Unprecedented wave of drug patents ending
The cost of prescription medicines used by millions of people every day is about to plummet.
The next 14 months will bring generic versions of seven of the world's 20 bestselling drugs, including the top two: cholesterol fighter Lipitor and blood thinner Plavix.
The magnitude of this wave of expiring drugs patents is unprecedented. Between now and 2016, blockbusters with about $255 billion in global annual sales will go off patent, notes EvaluatePharma Ltd., a London research firm. Generic competition will decimate sales of the brand-name drugs and slash the cost to patients and companies that provide health benefits.
Top drugs getting generic competition by September 2012 are taken by millions every day: Lipitor alone is taken by about 4.3 million Americans and Plavix by 1.4 million. Generic versions of big-selling drugs for blood pressure, asthma, diabetes, depression, high triglycerides, HIV and bipolar disorder also are coming by then.
The flood of generics will continue for the next decade or so, as about 120 brand-name prescription drugs lose market exclusivity, according to prescription benefits manager Medco Health Solutions Inc.
"My estimation is at least 15 per cent of the population is currently using one of the drugs whose patents will expire in 2011 or 2012," says Joel Owerbach, chief pharmacy officer for Excellus Blue Cross Blue Shield, which serves most of upstate New York.
Those patients, along with businesses and taxpayers who help pay for prescription drugs through corporate and government prescription plans, collectively will save a fortune. That's because generic drugs typically cost 20 per cent to 80 per cent less than the brand names.
Doctors hope the lower prices will significantly reduce the number of people jeopardizing their health because they can't afford medicines they need.
Dr. Nieca Goldberg, director of The Women's Heart Program at NYU Langone Medical Center in Manhattan, worries about patients who are skipping checkups and halving pills to pare costs.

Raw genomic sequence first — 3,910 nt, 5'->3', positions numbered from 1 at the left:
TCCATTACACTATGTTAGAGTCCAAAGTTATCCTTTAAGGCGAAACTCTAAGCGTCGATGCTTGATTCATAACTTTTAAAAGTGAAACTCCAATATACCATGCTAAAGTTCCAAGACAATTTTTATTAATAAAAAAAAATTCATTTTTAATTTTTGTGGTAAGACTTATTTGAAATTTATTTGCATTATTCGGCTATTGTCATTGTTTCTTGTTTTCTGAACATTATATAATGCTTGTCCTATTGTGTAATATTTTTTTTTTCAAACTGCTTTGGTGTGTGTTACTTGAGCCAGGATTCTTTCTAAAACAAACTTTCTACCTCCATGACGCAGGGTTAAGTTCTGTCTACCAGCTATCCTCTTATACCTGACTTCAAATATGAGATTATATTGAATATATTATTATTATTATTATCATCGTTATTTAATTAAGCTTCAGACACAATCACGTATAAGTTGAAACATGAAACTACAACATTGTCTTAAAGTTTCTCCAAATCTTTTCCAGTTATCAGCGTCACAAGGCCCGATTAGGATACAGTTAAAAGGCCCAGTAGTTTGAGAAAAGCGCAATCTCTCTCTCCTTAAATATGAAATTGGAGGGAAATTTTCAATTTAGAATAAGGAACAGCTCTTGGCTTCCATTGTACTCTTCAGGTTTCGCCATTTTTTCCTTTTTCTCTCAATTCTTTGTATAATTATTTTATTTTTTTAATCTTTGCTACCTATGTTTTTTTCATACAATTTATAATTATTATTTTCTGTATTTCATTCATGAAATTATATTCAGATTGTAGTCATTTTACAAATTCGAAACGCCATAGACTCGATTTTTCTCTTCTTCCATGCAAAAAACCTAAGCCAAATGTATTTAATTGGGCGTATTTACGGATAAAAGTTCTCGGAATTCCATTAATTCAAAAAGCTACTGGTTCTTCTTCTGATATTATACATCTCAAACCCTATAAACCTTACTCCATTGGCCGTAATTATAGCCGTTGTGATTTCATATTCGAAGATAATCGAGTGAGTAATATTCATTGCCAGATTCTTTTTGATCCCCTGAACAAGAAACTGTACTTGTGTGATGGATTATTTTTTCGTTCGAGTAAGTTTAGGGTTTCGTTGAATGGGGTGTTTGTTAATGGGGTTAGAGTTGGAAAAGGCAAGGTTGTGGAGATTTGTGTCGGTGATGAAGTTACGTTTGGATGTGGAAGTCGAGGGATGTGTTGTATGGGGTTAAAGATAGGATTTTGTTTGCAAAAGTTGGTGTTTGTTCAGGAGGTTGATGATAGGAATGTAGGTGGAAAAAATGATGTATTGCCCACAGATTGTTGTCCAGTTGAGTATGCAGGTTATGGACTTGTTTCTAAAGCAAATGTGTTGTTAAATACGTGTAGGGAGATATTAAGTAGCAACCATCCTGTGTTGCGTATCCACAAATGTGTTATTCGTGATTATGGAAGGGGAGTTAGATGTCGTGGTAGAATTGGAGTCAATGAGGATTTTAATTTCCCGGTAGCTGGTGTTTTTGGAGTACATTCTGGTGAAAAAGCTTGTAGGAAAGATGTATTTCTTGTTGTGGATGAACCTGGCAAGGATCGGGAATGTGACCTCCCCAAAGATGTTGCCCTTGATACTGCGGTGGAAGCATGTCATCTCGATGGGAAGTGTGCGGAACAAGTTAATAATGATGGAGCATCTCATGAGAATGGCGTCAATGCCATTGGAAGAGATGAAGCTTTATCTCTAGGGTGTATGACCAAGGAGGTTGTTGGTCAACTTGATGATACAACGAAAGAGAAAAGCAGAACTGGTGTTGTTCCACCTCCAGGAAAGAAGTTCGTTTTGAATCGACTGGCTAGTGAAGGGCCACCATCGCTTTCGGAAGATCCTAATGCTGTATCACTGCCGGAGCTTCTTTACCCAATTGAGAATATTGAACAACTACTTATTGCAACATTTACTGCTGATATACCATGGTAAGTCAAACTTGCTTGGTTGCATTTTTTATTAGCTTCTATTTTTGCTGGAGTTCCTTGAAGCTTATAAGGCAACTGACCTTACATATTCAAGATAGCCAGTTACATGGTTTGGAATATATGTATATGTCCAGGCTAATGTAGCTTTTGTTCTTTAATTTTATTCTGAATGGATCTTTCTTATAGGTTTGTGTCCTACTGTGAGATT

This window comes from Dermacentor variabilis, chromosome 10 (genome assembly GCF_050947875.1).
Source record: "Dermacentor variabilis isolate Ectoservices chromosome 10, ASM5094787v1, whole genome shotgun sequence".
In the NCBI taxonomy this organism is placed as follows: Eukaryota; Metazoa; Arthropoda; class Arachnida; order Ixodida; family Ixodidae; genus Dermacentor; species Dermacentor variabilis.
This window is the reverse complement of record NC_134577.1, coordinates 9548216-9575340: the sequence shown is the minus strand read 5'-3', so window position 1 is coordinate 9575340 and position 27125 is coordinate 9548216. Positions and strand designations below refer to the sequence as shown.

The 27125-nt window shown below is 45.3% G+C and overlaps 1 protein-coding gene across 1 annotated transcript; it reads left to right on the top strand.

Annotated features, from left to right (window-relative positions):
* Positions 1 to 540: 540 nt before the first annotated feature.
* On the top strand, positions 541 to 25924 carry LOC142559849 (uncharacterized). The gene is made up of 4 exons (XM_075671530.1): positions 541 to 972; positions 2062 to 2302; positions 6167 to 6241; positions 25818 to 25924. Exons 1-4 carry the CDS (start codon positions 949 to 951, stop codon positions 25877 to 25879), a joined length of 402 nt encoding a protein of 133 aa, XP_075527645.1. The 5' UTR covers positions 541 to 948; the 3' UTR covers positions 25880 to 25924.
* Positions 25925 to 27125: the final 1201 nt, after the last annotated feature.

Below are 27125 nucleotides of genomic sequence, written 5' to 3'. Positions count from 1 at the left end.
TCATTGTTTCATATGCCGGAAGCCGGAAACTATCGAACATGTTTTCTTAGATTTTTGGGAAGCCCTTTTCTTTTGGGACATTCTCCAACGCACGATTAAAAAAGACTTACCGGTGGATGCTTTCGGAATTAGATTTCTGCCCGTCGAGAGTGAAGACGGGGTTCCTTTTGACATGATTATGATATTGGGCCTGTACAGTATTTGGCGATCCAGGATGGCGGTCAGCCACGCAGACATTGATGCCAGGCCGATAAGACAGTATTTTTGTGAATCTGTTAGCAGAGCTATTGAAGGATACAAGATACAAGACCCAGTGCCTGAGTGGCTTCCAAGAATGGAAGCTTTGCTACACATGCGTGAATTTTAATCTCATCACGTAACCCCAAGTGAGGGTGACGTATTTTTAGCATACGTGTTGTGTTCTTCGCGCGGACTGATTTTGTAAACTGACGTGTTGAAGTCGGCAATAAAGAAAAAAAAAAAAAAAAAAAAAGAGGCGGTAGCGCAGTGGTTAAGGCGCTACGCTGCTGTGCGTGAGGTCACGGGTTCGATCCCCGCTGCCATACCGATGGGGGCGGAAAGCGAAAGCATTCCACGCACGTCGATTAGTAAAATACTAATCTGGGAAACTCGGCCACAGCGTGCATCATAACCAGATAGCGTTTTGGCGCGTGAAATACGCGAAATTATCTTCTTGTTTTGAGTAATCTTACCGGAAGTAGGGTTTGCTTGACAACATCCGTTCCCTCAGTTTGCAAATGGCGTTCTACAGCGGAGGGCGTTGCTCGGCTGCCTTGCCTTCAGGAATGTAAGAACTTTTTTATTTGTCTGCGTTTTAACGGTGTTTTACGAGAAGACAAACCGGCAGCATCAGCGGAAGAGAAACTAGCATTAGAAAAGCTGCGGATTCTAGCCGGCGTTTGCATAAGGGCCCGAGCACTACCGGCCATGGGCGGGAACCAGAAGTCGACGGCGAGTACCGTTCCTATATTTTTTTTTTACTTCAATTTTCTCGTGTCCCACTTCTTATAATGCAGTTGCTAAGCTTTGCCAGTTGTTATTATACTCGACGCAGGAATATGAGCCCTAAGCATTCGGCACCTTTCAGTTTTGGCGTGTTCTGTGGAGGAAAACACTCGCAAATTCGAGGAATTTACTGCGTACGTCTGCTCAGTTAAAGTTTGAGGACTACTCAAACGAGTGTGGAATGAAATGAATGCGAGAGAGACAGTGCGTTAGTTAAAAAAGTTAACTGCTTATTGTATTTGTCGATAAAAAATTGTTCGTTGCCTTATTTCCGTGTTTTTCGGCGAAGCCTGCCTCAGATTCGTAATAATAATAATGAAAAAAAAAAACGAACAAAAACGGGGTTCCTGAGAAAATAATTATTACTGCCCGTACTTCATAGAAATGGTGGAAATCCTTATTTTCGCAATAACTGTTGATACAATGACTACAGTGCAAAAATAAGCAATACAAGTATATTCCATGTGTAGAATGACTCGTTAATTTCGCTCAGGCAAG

"You can pretty much tell by the numbers when I check the patient's blood pressure or cholesterol levels," that they've not taken their medications as often as prescribed, she says.
Even people with private insurance or Medicare aren't filling all their prescriptions, studies show, particularly for cancer drugs with copays of hundreds of dollars or more.
The new generics will slice copayments of those with insurance. For the uninsured, who have been paying full price, the savings will be much bigger.
Daly Powers, 25, an uninsured student who works two part-time jobs at low wages, says he often can't afford the $220 a month for his depression and attention deficit disorder pills. He couldn't buy either drug in June and says he's struggling with his Spanish class and his emotions. He looks forward to his antidepressant, Lexapro, going generic early next year.
"It'd make all the difference in the world," says Powers, of Bryan, Texas.
Generic medicines are chemically equivalent to the original brand-name drugs and work just as well for nearly all patients.
When a drug loses patent protection, often only one generic version is on sale for the first six months, so the price falls a little bit initially. Then, several other generic makers typically jump in, driving prices down dramatically.
Last year, the average generic prescription cost $72, versus $198 for the average brand-name drug, according to consulting firm Wolters Kluwer Pharma Solutions. Those figures average all prescriptions, from short-term to 90-day ones.
Average copayments last year were $6 for generics, compared with $24 for brand-name drugs given preferred status by an insurer and $35 for nonpreferred brands, according to IMS Health.
Among the drugs that recently went off patent, Protonix, for severe heartburn, now costs just $16 a month for the generic, versus about $170 for the brand name. And of the top sellers that soon will have competition, Lipitor retails for about $150 a month, Plavix costs almost $200 a month and blood pressure drug Diovan costs about $125 a month. For those with drug coverage, their out-of-pocket costs for each of those drugs could drop below $10 a month.
Jo Kelly, a retired social worker in Conklin, Mich., and her husband, Ray, a retired railroad mechanic, each take Lipitor and two other brand-name medicines, plus some generic drugs. Both are 67, and they land in the Medicare prescription "doughnut hole," which means they must pay their drugs' full cost by late summer or early fall each year. That pushes their monthly cost for Lipitor to about $95 each, and their combined monthly prescription cost to nearly $1,100.
Generic Lipitor should hit pharmacies Nov. 30 and cost them around $10 each a month.
"It would be a tremendous help for us financially," she says. "It would allow us to start going out to eat again."
For people with no prescription coverage, the coming savings on some drugs could be much bigger. Many discount retailers and grocery chains sell the most popular generics for $5 a month or less to draw in shoppers.